No vacation in Alaska is complete without a once-in-a-lifetime wildlife tour. Bird watchers can catch over 450 species, including puffins, bald eagles, osprey, loons and owls. Carnivore lovers may spot lynx, coyotes, red fox, arctic fox, wolves, grizzly bears, polar bears, black bears or brown bears.
Going on an Alaskan cruise? Perhaps you’ll see beluga whales, orcas, blue whales, humpback whales, seals, walruses, sea otters and more! Other mammals to look out for include moose, caribou, sheep, bats, pikas, arctic hares, martens, minks, muskrats and muskox. There are many wild Alaskan tours to help you catch a glimpse!
Whale-watching is one of the main tours that people take in the state of Alaska. “The time the cruise ships are up there is when humpbacks and orcas are feeding, so there’s a good chance you’ll see them,” says Robert Blythman, director for Carnival Cruise Lines.
He says some excursions, like the Whale Watching and Wildlife Quest in Auke Bay, comes with a money back guarantee. “It’s a 100 percent guarantee that you’ll see the otters,” Blythman added, noting that there are 70,000 of these playful critters swimming in Alaskan waters.
He personally recommends the Sea Otter Quest from the town of Sitka. Humpback whales and killer whales can be seen surfacing and breeching the Inside Passage, which is a popular Alaskan cruise route, or in Prince William Sound, the Kodiak archipelago, Glacier Bay National Park and Kenai Fjords National Park. Humpbacks sometimes disappear for thirty minutes at a time, but the orcas usually move in pods with the ships.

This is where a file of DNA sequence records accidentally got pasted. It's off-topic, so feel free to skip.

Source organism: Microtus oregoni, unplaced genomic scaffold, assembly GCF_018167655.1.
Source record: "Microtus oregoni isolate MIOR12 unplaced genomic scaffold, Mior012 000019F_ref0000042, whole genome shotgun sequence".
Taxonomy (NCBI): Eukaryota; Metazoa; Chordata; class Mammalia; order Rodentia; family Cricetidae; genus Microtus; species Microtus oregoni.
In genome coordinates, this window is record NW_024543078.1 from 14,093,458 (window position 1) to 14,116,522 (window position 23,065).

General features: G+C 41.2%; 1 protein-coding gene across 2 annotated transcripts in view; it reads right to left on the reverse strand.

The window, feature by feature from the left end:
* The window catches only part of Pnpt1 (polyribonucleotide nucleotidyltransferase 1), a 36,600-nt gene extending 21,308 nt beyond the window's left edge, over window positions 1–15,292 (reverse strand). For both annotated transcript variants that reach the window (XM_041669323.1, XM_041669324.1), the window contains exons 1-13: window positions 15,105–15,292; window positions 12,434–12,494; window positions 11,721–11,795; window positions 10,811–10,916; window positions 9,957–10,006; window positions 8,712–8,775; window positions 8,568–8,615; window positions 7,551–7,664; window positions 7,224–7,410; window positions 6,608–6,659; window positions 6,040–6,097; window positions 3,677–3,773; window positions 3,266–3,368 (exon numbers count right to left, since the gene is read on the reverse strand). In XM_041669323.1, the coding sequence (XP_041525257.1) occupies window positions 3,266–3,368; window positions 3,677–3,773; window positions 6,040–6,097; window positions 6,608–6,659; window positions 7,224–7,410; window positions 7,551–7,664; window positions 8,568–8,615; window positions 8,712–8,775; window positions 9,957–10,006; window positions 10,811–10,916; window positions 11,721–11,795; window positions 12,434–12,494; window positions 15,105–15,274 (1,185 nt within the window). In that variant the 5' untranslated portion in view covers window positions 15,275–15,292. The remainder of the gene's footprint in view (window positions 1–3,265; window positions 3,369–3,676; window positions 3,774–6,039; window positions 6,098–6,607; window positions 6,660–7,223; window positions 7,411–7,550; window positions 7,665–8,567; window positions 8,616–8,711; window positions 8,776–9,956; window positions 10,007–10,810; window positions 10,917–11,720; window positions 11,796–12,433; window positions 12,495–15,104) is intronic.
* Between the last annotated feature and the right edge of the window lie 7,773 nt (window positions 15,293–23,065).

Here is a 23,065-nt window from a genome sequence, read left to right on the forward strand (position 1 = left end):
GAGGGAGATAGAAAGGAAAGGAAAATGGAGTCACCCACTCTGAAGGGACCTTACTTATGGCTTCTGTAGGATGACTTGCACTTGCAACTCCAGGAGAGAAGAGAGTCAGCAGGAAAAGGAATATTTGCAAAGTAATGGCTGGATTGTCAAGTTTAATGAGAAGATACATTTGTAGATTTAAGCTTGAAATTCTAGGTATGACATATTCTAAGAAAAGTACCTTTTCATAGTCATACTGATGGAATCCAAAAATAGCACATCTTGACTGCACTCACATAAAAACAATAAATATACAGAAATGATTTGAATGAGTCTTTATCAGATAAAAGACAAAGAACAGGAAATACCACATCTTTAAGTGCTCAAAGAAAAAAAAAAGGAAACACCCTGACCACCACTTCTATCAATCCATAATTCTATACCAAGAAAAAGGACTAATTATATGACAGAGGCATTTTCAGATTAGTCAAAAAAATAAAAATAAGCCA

Beluga whales are most easily seen in Cook Inlet and Turnagain Arm, near Anchorage. Many drivers pull over between Beluga Point (Mile 110) and Bird Point Scenic Overlook (Mile 96) for a magnificent view of these endangered whales. Bowhead whales, the state marine mammal of Alaska, can be seen in the Arctic Ocean and the Northern Bering Sea.
Another group of wildlife spectators in Alaska come for the bears. There are roughly 100,000 black bears and 30,000 grizzlies, which represent 98% of the total US grizzly population.
You can take a $100 “Bear Search” from the port of Icy Strait Point or take a $300 – $1,600 fly-in to more remote locations, like Pack Creek (Admiralty Island) or the McNeil River State Game Sanctuary. At Brooks Falls in Katmai National Park, grizzlies often feed on spawning salmon during the summer months, which you can see from a viewing deck.
You can catch a glimpse of grizzlies sleeping or browsing on a Denali National Park bus tour. The Kenai River occasionally has fishermen and bear meeting points. Black bears generally congregate at Anan Creek, south of Wrangell.
Polar bears live along the Arctic Ocean and down the Bering Sea coast. The Alaska Zoo in Anchorage is the easiest place to see this elusive creature.
While you may want to choose animal-specific private tours in Alaska, there are a few sights you definitely don’t want to miss! The tours at Denali National Park range from a four-hour Natural History tour, to an eight-hour Tundra Wilderness tour, to a twelve-hour Kantishna Experience tour.
The Anchorage Zoo houses many endangered animals in a captive setting, while the Anan Wildlife Observatory in the Tongass National Forest and the Denali National Park showcase animals in their natural environments. The Chilkat Bald Eagle Preserve is a breath-taking experience just off the Haines Highway.